Myths and car crashes
Galerie SAS (372 Ste-Catherine W., #416) offers up a show of improbable fantasy landscapes and advertising lampoons in Catherine Bolduc’s Le Voyage d’une fabulatrice and Christian Barré’s Car Crash Memories, on view concurrently through Jan. 30.
Bolduc’s large-scale watercolour landscapes represent the topography of an artist’s teeming imagination. Ravenous Freudian psychoanalysts will not go hungry here, as there’s no lack of geological orifices that smoke, sputter and spurt. Pebble paths lead to nowhere, and mountainscapes often take on a scaly skin and massive amounts of inexplicable hair, revealing a possible follicle fetish at SAS. (If you take a peek at Fred Laforge’s Cousin It-esque women in the back gallery, a pattern seems to emerge.)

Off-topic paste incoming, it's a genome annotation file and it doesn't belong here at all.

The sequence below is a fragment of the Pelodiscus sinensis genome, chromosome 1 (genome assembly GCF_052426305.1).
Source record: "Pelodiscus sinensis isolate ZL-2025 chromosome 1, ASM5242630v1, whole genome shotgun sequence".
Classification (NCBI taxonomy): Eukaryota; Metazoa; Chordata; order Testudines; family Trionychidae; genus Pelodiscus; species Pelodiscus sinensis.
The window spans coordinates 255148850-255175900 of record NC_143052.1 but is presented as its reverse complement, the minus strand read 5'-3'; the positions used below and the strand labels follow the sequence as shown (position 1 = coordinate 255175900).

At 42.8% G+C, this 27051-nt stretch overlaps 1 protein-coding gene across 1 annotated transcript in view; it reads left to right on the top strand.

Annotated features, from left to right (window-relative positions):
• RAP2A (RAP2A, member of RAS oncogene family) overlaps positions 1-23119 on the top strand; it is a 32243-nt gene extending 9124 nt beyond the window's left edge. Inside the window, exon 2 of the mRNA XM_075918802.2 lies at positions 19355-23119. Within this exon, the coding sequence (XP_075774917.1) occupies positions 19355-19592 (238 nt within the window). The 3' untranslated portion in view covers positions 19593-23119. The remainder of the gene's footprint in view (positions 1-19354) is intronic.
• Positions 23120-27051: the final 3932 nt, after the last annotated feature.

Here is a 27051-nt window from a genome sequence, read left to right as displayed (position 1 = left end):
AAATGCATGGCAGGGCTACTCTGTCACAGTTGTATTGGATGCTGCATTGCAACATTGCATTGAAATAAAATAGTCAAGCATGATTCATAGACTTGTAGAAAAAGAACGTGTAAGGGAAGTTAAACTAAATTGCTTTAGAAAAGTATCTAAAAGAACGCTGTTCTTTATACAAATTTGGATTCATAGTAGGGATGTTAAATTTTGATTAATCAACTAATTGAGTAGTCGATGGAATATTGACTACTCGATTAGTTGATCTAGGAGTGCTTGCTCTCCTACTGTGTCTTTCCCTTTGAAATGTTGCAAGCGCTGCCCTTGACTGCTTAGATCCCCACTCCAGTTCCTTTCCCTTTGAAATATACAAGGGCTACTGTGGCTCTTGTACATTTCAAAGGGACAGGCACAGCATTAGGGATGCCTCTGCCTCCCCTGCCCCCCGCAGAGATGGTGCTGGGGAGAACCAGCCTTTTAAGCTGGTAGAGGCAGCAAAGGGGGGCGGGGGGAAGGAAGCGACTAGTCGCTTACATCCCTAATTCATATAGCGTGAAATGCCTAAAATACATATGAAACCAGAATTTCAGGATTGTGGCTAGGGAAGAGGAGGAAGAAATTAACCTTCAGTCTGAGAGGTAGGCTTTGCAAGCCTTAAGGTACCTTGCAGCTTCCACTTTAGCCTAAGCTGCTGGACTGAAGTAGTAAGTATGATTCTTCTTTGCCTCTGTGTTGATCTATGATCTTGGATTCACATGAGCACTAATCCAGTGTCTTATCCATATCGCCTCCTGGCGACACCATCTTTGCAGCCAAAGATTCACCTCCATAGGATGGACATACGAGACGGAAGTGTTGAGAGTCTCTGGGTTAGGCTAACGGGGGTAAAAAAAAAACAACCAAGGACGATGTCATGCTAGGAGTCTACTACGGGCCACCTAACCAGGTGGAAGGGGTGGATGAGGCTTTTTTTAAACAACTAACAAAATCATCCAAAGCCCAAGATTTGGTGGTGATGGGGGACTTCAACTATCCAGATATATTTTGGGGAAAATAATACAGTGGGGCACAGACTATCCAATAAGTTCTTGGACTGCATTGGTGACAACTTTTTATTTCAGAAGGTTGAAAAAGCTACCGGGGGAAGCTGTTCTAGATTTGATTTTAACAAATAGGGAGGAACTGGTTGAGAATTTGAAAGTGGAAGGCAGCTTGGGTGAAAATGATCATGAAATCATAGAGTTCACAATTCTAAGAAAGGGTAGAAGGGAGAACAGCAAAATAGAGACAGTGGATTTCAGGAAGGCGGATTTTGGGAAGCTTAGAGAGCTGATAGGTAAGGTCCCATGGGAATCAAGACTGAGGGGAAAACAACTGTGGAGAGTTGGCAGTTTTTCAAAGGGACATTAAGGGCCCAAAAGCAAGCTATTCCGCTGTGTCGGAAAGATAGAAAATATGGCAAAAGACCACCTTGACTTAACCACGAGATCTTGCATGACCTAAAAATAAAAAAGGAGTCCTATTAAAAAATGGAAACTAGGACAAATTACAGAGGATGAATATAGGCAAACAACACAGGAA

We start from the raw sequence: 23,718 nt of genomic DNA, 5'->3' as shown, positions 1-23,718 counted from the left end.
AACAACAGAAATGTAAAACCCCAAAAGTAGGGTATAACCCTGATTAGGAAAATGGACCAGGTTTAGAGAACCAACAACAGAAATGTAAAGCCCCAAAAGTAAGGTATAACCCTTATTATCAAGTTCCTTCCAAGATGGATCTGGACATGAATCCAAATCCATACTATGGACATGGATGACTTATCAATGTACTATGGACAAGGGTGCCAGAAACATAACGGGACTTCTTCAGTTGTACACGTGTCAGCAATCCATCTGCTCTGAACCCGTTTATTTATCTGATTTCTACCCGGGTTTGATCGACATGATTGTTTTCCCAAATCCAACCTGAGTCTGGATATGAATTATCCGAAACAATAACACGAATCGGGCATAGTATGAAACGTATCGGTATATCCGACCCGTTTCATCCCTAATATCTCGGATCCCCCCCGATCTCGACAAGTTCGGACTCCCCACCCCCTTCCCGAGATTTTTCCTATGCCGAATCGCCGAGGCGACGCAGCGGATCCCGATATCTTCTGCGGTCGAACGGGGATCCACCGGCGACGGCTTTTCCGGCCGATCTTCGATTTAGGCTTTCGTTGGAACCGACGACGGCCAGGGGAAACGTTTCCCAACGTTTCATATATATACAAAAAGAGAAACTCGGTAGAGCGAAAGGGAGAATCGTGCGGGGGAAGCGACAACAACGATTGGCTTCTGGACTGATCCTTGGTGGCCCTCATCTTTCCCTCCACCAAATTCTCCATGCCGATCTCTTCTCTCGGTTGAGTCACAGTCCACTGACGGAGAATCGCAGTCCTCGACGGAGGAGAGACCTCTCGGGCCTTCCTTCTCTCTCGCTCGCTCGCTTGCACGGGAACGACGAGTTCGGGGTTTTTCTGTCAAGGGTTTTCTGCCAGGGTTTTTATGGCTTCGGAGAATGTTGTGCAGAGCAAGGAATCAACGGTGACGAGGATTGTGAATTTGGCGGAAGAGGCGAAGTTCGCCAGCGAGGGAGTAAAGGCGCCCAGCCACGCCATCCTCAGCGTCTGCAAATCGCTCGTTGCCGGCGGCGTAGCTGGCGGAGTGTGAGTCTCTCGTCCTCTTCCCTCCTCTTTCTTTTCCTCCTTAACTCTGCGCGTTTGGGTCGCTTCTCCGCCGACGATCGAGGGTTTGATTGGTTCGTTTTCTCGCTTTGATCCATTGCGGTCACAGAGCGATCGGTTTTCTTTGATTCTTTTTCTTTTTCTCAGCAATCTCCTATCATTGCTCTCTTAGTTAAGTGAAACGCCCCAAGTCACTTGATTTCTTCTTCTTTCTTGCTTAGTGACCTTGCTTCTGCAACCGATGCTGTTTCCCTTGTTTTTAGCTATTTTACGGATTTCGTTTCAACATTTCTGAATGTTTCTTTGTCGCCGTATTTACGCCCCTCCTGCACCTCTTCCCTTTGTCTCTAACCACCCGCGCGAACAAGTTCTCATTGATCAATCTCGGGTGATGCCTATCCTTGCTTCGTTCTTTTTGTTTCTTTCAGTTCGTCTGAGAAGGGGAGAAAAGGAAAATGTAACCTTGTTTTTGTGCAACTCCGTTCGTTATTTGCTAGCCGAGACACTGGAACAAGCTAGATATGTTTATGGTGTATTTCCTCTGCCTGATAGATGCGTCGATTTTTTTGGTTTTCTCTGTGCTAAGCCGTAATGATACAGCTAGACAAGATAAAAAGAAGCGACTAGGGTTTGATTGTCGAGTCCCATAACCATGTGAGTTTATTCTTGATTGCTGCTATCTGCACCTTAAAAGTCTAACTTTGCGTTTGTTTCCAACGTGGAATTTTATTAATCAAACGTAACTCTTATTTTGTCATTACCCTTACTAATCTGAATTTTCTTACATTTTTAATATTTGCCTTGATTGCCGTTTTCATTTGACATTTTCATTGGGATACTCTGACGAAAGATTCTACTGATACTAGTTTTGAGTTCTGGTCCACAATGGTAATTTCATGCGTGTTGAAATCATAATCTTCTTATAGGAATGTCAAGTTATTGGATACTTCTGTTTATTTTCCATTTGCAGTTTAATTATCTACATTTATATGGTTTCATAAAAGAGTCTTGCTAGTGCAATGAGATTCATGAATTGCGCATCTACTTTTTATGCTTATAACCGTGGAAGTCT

Meanwhile, Barré’s photos depict stunned drivers holding airbags against impeccably lit grey backdrops. There’s no car, no steering wheel, no blood—just airbags. Barré appropriates the immaculate studio fantasy world of luxury car ads as the setting for these crashes, recontextualizing the moment of impact within the commercial domain.
Accompanying these photos is an ad-spot-length film of a totalled car, which, though beautifully shot, is ultimately much more reminiscent of Hitchcock than of Audi.
by DAVID LEVITZ